September 21, 2009
A timely examination of data and integration amidst California's corrections crazinessProfessor W. David Ball has recently put up on SSRN on this timely analysisof California's sentencing and corrections challenges, which is titled "E Pluribus Unum: Data and Operations Integration in the California Criminal Justice System." Here is the abstract:
The Stanford Criminal Justice Center (SCJC) recently completed a series of Executive Sessions with state and local officials about integrated criminal justice in California, exploring the ways in which the hundreds of disparate criminal justice agencies across the state might share information and coordinate activity, cooperating across jurisdictional and agency lines to promote common public safety goals. An integrated criminal justice system, one where information is readily available to agencies when they need it, has several potential advantages: it can promote more efficient use of resources by avoiding duplication of effort; provide greater transparency to policymakers, regulatory agencies, and the public; and produce the evidence necessary to illustrate ways in which existing policies can be improved.
While integration is a crucial part of the future of criminal justice, integration itself is an increasingly important issue in its own right, particularly as governments tackle complex problems that do not confine themselves to particular geographic or jurisdictional areas (e.g. environmental pollution). As with criminal justice, tackling these problems also requires massive amounts of information and inter-agency and inter-jurisdictional coordination. Some lessons from the integrated criminal justice context might be relevant here: the importance of agreeing on common metrics, the challenge of getting individual agencies to think about how their information and interventions might be reused, and the importance of ensuring that any proposed changes take ordinary business practices into account. Integrated criminal justice can, at a minimum, illustrate the issues that are likely to arise.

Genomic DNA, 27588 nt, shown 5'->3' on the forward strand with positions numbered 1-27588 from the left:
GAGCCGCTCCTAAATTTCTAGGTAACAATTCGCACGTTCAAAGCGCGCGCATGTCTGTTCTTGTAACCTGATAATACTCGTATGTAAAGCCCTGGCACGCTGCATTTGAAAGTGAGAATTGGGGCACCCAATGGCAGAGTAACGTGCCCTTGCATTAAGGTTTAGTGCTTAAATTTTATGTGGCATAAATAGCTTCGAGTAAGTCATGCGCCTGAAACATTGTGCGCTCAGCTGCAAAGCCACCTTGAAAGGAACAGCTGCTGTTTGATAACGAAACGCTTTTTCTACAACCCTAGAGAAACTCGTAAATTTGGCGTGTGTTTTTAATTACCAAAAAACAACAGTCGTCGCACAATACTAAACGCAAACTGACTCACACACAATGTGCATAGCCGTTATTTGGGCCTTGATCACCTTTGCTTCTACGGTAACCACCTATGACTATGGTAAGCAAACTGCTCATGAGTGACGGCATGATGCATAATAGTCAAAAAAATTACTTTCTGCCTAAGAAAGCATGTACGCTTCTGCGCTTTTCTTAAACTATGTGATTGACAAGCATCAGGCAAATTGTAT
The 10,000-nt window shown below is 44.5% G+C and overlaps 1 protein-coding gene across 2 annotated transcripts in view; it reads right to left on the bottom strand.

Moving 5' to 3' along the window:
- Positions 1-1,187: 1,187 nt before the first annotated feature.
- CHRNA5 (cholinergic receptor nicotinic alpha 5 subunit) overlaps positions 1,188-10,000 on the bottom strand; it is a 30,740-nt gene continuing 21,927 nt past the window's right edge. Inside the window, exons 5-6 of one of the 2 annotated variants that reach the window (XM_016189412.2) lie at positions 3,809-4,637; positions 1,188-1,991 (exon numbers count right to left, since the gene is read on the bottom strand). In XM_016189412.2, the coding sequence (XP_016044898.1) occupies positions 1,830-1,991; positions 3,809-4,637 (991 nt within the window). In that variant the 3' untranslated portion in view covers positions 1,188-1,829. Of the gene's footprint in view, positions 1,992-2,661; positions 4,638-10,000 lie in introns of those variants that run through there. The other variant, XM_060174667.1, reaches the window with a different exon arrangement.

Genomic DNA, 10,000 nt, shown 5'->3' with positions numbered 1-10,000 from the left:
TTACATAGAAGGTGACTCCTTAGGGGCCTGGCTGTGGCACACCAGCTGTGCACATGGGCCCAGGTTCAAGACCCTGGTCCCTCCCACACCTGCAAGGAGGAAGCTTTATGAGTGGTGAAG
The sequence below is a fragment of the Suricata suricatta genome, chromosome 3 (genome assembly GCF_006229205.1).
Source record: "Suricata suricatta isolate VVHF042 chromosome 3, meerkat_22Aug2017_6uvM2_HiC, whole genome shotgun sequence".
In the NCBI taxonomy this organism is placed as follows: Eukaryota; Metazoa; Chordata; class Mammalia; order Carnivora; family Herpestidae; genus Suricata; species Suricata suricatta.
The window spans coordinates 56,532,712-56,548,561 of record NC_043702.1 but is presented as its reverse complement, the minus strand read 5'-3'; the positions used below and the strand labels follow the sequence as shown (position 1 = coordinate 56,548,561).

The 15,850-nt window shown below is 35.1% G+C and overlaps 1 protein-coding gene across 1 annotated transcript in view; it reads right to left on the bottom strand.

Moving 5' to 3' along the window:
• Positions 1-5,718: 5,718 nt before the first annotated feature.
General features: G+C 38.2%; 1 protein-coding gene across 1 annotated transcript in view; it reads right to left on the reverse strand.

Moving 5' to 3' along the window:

Some recent posts on related issues in California and elsewhere:
- Federal judicial panel orders California to drastically cut prison population
- California begins SCOTUS appeal process for federal ruling ordering prisoner release
- Updates on all the prison craziness in California
- Editorial suggests why federal judges have had to be involved in California prison reform
- California's court-ordered plan for prison population reductions to come up short
- Details on California's not-quite-complete prison population reduction plan
- Economic necessity finally forcing long-needed reform in California
- "The Fiscal Crisis in Corrections: Rethinking Policies and Practices"
- Reviewing how tough times are resulting in prison releases
- "Prison spending still shackles state budget"
- Dueling persectives on proposed California prison reforms and a new challenge
- Trickle-down realities of the prison economy in California
- Latest news on sentencing and prison reform in California
September 21, 2009 at 09:41 AM | Permalink
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